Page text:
The world’s tallest full-scale building ever tested on an earthquake simulator is expected to transform sustainable building design across Canada

RJC Engineers (RJC), a leading Canadian-based building structure and enclosure engineering firm, announced today its participation in the seismic testing of the Natural Hazards Engineering Research Infrastructure (NHERI) TallWood project, currently underway in San Diego, California. The NHERI TallWood project is a National Science Foundation-funded research effort that aims to investigate mass timber buildings' earthquake resilience by simulating large earthquakes on a 10-story mass timber building, the tallest ever tested on a shake table. The building includes 3-stories of enclosure systems to assess their interaction with the structure to develop and validate seismic design methodology, while also researching the impact on building enclosure. This first-of-its-kind initiative is expected to transform sustainable building design, and reduce the carbon impact of the construction industry in Canada.

RJC will be studying the impact of the earthquake testing, ranging in magnitude from 4 to 8, on the integrity of windows, a critical component to the overall energy efficiency and safety of a building. Insights gleaned from the testing are particularly crucial in British Columbia, where new code changes require developers to commit to greenhouse gas intensity targets, with Canada as a whole currently targeting harmonized implementation by the 2030 code cycle. Following a seismic event, even if unbroken, windows can sustain damage causing air to escape through the seals, leading to unseen breaches that are expensive to repair. State-of-the-art building energy performance schemes stop working as a result, driving up carbon emissions through fuel consumption and repair efforts.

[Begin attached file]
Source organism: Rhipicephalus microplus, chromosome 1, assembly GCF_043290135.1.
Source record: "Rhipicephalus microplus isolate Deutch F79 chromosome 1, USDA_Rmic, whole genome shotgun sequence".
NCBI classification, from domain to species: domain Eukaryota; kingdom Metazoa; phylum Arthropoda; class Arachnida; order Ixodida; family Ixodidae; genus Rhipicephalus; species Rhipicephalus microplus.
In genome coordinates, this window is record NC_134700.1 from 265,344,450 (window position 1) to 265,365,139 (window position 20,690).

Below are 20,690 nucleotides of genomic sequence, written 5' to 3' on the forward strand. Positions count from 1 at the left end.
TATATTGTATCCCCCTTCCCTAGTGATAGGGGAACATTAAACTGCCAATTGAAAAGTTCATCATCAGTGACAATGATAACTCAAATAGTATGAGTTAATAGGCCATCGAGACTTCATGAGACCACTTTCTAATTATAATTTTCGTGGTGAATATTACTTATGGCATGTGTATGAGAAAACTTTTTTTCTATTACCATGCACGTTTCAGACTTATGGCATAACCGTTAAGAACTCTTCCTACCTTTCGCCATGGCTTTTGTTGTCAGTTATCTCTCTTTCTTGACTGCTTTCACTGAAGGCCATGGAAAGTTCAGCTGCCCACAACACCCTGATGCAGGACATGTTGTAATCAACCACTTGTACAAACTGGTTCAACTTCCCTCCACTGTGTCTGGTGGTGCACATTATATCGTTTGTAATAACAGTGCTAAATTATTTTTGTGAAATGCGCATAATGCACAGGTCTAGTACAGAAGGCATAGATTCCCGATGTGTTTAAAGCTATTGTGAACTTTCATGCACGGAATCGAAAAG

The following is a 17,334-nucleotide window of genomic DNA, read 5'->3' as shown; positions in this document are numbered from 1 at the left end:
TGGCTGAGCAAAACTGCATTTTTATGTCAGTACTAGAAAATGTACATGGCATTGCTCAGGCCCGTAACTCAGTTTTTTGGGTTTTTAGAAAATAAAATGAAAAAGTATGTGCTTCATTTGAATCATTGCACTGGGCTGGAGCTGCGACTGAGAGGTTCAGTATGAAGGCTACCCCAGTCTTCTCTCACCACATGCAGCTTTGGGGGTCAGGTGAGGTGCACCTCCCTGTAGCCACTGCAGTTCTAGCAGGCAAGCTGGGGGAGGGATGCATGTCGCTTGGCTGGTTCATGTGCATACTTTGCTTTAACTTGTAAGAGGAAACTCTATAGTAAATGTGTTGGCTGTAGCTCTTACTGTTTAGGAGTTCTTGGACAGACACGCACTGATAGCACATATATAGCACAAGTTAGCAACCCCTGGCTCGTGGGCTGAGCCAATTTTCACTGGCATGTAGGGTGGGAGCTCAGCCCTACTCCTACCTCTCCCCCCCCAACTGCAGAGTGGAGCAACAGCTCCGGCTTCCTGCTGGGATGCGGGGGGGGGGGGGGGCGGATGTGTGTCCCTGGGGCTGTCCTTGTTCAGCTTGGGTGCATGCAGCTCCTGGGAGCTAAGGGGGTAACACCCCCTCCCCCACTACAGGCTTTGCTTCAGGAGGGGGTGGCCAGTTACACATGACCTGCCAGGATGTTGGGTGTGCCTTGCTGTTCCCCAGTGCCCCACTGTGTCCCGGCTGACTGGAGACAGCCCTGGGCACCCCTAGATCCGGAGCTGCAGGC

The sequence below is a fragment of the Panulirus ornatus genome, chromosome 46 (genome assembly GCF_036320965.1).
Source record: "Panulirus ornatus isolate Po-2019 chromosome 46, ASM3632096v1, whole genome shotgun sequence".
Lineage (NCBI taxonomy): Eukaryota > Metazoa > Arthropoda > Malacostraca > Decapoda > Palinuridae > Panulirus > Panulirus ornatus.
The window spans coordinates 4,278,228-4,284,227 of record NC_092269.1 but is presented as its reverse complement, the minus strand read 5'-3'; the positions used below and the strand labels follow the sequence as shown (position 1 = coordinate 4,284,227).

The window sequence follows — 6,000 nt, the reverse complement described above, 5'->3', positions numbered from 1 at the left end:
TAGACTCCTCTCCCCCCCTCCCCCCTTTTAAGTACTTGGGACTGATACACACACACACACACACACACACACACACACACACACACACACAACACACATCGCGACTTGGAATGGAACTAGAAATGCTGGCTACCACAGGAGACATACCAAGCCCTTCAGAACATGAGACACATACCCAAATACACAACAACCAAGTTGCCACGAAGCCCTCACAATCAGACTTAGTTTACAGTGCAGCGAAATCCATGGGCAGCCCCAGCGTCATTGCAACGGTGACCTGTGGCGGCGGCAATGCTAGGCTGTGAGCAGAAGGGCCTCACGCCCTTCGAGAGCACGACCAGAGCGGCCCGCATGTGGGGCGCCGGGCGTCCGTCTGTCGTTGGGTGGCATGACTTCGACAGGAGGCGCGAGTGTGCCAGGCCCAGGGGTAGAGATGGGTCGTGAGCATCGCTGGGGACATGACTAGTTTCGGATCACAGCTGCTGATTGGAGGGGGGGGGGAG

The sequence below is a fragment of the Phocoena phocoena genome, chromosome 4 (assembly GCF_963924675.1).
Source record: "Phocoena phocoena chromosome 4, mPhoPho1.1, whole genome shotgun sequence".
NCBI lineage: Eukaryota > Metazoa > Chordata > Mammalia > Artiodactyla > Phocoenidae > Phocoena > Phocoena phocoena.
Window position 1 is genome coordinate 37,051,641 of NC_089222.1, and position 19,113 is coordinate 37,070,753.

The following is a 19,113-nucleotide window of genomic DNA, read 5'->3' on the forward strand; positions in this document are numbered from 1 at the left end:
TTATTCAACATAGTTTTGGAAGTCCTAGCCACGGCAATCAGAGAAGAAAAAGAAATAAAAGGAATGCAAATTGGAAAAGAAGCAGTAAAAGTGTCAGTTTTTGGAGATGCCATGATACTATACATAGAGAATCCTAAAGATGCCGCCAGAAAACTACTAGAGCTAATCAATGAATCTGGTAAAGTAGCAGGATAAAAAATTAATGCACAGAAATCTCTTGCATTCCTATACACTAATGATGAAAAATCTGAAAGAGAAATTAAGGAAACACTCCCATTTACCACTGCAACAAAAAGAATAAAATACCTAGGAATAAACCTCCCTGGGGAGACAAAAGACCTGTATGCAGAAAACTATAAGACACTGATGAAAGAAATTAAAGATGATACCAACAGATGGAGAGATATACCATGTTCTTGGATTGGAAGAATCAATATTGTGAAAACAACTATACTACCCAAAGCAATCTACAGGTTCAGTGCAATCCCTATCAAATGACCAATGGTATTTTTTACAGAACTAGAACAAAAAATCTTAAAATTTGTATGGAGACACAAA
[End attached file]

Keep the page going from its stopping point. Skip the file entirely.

"We are thrilled to be involved in testing the windows of the record-breaking NHERI TallWood project," says Dennis Gam, Principal, RJC Engineers. "As a company with extensive experience in building structure and envelope, we understand the importance of sustainable building solutions that can help reduce the carbon footprint of the built environment. The opportunity to observe testing of a potential future mass timber archetype and examine its influence on energy performance is a vital step forward in reducing the world’s carbon emissions.”

RJCs NHERI TallWood onsite

Further, Canada’s building sector is a significant contributor to Canada's greenhouse gas emissions, with residential, commercial, and institutional buildings accounting for 13% of the total emissions, and up to 18% when including electricity-related emissions. As of 2021, the building sector was recorded as Canada's third-highest carbon emitting economic sector Improving energy efficiency in the building sector is therefore essential to reducing Canada's overall carbon footprint.

"Building sustainably is not only a moral obligation, but a pressing need for Canada, as the building sector alone is a large contributor to the country's carbon emissions,” explains Terry Bergen, Managing Principal, RJC Engineers. Today’s test is a coordinated approach to making more energy-efficient buildings that are resilient to the impact of natural disasters like earthquakes.”

RJC’s participation in the NHERI TallWood project test is vital in furthering the understanding of the impact of seismic events on sustainable building design, in particular, in Canada. The research will inform the possible need to alter the architectural detailing of a building enclosure, to assure resilient performance through natural building movements from use and seismic events, and will help pave the way for a more sustainable and resilient future that meets B.C. Energy Efficiency and Zero Carbon Step Code targets.

Building testing is currently taking place at The University of California, San Diego. To learn more about RJC Engineers and their involvement with the NHERI TallWood project, visit and